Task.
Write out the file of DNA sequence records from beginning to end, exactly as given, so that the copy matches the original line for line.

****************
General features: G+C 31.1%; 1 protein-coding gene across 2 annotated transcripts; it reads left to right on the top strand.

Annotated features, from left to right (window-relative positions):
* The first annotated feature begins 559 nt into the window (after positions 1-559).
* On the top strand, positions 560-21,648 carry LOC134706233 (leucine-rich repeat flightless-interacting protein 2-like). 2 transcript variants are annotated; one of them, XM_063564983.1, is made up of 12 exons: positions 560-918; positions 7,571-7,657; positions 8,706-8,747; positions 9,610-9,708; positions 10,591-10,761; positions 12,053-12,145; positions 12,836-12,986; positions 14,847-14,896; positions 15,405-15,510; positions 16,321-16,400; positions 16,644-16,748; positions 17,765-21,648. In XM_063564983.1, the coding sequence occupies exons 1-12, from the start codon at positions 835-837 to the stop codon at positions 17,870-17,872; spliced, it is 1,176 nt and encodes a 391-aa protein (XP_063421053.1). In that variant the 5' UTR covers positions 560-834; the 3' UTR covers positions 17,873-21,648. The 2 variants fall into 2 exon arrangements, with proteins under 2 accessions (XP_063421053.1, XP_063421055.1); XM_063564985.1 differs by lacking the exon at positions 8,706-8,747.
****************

General features: G+C 31.1%; 1 protein-coding gene across 2 annotated transcripts; it reads left to right on the top strand.

Annotated features, from left to right (window-relative positions):
* The first annotated feature begins 559 nt into the window (after positions 1-559).
* On the top strand, positions 560-21,648 carry LOC134706233 (leucine-rich repeat flightless-interacting protein 2-like). 2 transcript variants are annotated; one of them, XM_063564983.1, is made up of 12 exons: positions 560-918; positions 7,571-7,657; positions 8,706-8,747; positions 9,610-9,708; positions 10,591-10,761; positions 12,053-12,145; positions 12,836-12,986; positions 14,847-14,896; positions 15,405-15,510; positions 16,321-16,400; positions 16,644-16,748; positions 17,765-21,648. In XM_063564983.1, the coding sequence occupies exons 1-12, from the start codon at positions 835-837 to the stop codon at positions 17,870-17,872; spliced, it is 1,176 nt and encodes a 391-aa protein (XP_063421053.1). In that variant the 5' UTR covers positions 560-834; the 3' UTR covers positions 17,873-21,648. The 2 variants fall into 2 exon arrangements, with proteins under 2 accessions (XP_063421053.1, XP_063421055.1); XM_063564985.1 differs by lacking the exon at positions 8,706-8,747.